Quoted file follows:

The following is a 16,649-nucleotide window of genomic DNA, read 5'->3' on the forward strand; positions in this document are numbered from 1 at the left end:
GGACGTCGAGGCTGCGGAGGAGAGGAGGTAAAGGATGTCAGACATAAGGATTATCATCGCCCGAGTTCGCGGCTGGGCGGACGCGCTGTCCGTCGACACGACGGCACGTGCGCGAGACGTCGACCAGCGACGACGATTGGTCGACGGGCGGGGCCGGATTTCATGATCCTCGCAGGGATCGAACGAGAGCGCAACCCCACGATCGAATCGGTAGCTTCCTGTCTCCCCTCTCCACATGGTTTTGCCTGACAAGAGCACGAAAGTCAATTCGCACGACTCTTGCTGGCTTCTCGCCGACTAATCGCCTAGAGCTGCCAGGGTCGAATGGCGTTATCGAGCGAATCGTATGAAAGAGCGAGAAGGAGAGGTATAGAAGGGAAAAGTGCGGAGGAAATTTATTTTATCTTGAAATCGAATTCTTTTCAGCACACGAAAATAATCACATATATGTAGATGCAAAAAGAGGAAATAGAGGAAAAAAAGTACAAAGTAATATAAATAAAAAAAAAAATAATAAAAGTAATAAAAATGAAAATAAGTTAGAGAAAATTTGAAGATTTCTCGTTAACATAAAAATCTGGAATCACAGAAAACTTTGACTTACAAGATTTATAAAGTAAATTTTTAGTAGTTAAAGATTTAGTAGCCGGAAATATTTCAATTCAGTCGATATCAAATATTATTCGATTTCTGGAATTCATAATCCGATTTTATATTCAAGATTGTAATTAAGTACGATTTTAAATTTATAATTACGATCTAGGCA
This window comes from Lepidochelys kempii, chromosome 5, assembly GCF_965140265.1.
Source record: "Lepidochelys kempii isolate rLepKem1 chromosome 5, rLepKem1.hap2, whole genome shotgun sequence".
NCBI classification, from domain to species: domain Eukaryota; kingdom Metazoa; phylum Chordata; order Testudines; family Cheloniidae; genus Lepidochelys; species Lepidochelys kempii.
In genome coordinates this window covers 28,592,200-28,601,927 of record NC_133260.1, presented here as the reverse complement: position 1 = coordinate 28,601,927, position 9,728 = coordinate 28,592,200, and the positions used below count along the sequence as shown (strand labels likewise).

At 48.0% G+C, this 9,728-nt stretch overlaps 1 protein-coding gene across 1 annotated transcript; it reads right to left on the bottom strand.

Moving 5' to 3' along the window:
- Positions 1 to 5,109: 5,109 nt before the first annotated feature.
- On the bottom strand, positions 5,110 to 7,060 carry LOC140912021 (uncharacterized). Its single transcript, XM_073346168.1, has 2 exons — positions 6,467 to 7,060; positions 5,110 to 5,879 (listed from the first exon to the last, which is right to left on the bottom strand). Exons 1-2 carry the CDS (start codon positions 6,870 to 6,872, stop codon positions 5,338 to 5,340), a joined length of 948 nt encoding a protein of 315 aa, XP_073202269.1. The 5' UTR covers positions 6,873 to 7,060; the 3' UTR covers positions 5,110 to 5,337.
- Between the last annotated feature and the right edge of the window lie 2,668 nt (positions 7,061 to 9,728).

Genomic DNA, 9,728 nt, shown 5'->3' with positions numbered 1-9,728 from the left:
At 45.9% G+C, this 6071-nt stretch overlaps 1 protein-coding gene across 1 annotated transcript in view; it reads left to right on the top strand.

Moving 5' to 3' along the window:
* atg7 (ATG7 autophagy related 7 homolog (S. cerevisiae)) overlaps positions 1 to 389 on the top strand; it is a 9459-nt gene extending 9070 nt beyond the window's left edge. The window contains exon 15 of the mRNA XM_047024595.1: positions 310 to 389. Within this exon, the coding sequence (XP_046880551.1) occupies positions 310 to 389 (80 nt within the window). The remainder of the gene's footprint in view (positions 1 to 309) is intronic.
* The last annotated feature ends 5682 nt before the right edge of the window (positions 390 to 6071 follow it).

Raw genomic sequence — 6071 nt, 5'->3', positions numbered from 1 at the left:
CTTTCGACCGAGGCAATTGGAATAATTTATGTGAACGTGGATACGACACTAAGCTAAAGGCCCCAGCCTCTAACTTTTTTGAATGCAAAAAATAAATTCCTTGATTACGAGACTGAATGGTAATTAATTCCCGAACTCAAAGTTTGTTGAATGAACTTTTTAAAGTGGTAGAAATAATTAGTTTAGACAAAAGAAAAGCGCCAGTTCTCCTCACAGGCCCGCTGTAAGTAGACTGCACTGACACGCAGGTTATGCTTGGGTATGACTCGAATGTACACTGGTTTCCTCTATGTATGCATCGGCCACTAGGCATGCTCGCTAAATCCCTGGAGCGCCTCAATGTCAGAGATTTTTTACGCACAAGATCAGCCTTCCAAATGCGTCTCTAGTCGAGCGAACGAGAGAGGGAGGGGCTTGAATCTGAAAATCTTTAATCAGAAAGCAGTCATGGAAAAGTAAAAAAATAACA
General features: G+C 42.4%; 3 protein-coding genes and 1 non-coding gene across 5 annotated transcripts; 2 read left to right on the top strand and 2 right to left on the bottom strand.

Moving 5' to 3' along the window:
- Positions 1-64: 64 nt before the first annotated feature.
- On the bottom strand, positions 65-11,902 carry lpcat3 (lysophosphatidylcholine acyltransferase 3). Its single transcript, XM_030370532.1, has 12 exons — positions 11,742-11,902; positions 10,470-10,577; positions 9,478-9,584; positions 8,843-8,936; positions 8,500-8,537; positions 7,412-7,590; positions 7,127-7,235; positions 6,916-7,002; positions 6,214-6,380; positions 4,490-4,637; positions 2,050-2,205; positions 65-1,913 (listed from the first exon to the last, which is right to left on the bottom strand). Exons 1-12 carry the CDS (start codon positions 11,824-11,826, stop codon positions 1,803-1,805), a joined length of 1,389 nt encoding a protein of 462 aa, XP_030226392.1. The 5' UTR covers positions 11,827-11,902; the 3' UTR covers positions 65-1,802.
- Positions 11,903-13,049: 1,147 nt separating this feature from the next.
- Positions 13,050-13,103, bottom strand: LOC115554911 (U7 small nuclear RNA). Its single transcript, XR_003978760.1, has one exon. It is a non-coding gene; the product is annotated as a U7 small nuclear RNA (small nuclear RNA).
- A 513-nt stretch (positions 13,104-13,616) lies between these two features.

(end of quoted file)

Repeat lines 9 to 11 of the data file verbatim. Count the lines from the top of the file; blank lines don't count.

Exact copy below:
- Positions 1 to 5,109: 5,109 nt before the first annotated feature.
- On the bottom strand, positions 5,110 to 7,060 carry LOC140912021 (uncharacterized). Its single transcript, XM_073346168.1, has 2 exons — positions 6,467 to 7,060; positions 5,110 to 5,879 (listed from the first exon to the last, which is right to left on the bottom strand). Exons 1-2 carry the CDS (start codon positions 6,870 to 6,872, stop codon positions 5,338 to 5,340), a joined length of 948 nt encoding a protein of 315 aa, XP_073202269.1. The 5' UTR covers positions 6,873 to 7,060; the 3' UTR covers positions 5,110 to 5,337.
- Between the last annotated feature and the right edge of the window lie 2,668 nt (positions 7,061 to 9,728).